Everton and England goalkeeper Jordan Pickford. (Photo by Visionhaus/Getty Images)Everton and England goalkeeper Jordan Pickford. (Photo by Visionhaus/Getty Images)
Everton and England goalkeeper Jordan Pickford. (Photo by Visionhaus/Getty Images)

“Jordan’s what you see on TV. He was an emotional lad (as an 11-year-old) but the talent and the desire he’s got is unmatched. He’s shown that at the very highest level.

“I knew from about 15 he was going to be England’s No 1. He was the only keeper I knew where people watched the (youth team) games just to watch his distribution.

“I hope he plays and I hope I strike one past him. I’d give my right hand for that. It will make it even sweeter when I see him on the golf courses.”

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As well as taking pride in his friend’s rise, Honeyman takes inspiration from it too.

“It’s a little bit surreal because watching England, they seem so far out of reach, superstars, so to see one of my mates in goal in the semi-final of the World Cup was unbelievable,” he says. “I was super-proud of him like everyone else so hopefully we (England) get over the line at the next one.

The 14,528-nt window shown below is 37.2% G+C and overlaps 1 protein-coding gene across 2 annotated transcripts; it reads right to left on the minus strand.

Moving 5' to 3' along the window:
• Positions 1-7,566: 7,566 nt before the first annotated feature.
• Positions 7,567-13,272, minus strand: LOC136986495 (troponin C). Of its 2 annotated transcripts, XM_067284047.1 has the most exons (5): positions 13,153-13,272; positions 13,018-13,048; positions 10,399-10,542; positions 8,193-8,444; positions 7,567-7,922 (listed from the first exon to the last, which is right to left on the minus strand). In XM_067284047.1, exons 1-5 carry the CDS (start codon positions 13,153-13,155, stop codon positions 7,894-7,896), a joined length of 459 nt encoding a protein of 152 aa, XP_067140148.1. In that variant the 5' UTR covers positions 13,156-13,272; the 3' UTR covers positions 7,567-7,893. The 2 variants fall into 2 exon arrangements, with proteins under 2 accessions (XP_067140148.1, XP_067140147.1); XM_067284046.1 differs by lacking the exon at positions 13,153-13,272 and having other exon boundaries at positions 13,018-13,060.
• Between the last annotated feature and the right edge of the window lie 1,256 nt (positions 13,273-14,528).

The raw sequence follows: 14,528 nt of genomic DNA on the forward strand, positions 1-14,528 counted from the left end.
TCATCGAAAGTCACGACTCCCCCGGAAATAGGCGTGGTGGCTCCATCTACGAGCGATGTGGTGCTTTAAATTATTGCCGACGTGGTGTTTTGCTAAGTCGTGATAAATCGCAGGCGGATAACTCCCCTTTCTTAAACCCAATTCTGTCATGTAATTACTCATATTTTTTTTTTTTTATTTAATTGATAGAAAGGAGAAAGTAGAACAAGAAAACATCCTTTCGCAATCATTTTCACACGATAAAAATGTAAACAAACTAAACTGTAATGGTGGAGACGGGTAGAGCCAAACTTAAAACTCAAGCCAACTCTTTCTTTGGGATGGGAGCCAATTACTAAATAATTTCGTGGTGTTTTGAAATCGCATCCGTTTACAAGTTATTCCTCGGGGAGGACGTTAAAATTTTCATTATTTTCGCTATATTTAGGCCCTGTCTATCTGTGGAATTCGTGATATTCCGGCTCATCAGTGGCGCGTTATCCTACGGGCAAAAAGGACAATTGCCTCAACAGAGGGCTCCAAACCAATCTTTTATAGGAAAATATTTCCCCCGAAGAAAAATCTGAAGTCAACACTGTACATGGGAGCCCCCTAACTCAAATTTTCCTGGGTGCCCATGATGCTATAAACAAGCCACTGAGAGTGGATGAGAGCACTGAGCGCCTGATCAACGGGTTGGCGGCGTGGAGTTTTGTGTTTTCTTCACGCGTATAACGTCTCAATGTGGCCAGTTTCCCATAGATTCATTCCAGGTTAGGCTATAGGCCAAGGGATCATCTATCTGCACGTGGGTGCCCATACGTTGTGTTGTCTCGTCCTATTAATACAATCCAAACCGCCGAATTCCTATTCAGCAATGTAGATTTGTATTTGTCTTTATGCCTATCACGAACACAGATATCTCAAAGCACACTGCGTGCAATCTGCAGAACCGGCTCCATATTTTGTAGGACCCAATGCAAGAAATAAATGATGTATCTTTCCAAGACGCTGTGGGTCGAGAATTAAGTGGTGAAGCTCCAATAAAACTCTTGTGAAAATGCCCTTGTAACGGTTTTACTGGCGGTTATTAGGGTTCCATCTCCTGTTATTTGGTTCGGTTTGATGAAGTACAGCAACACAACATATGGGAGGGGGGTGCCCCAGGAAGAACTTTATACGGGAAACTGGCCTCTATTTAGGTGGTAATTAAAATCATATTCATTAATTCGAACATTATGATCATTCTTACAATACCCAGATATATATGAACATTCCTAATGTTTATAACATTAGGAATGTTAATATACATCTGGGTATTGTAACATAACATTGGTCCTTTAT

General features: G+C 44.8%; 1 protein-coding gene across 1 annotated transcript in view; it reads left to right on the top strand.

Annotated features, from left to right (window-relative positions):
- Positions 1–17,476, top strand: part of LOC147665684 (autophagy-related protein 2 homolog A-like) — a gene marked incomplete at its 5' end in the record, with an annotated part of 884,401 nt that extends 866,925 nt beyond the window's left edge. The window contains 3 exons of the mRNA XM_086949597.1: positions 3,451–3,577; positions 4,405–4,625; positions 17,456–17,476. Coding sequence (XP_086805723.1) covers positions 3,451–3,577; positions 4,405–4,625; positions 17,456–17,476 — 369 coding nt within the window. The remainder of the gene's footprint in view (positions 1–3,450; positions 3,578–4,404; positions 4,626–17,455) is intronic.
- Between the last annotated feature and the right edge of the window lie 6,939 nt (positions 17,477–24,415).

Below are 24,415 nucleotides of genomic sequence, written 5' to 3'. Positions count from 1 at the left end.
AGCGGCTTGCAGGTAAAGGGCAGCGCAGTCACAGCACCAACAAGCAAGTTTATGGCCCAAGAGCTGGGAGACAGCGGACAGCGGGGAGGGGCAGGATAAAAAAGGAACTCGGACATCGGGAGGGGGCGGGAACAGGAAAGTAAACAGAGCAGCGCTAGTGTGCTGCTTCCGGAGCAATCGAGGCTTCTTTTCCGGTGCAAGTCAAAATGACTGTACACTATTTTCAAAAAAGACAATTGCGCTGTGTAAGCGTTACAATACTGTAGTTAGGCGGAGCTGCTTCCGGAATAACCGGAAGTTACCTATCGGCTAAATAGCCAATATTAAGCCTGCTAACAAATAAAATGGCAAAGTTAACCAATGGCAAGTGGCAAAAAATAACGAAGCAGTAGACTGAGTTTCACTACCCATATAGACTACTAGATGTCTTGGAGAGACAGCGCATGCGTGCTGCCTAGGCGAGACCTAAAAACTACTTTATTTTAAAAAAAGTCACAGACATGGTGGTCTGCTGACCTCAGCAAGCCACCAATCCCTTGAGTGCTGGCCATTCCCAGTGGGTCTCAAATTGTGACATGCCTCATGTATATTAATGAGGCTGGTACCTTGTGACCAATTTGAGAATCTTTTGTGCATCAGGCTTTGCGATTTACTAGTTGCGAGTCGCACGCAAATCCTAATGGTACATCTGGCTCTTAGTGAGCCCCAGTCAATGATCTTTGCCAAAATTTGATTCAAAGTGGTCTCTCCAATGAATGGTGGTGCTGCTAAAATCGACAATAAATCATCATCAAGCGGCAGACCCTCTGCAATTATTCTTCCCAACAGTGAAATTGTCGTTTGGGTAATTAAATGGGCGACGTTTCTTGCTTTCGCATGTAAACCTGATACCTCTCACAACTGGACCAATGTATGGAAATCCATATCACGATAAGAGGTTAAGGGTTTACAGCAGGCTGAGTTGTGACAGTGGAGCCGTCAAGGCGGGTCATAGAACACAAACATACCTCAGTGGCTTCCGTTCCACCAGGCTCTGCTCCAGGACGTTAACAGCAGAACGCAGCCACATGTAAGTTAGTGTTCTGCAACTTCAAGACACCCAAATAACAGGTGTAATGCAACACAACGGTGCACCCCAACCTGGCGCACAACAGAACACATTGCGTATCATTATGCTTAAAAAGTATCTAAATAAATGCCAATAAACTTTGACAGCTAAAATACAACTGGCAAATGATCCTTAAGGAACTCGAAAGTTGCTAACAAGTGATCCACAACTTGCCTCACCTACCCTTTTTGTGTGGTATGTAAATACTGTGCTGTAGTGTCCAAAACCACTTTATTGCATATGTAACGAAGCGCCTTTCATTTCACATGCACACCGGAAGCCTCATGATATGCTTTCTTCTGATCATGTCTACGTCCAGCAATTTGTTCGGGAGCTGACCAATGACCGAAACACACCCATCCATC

“I’ve got a lot of role models from my time at Sunderland’s academy but he’s the one closest to me in terms of age and friendship.

“I’m super-jealous of him playing in the Premier League and for England, he’s living every lad’s dream. He’s absolutely earned the right with his desire, his talent. The way he’s delivered at the highest level is second to none.

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“He’s definitely a motivation for me. Hopefully we’ll be pitting our wits against each other in the Premier League and that’s something I’ll cling onto until I’m told I can’t play footy any more.”

Hull’s chances of playing Championship football have increased greatly since Honeyman returned to the team after the ankle injury which delayed his season, and he says the belief needed to take on Everton has been there since November’s game at West Bromwich Albion in early November, even though that was a defeat.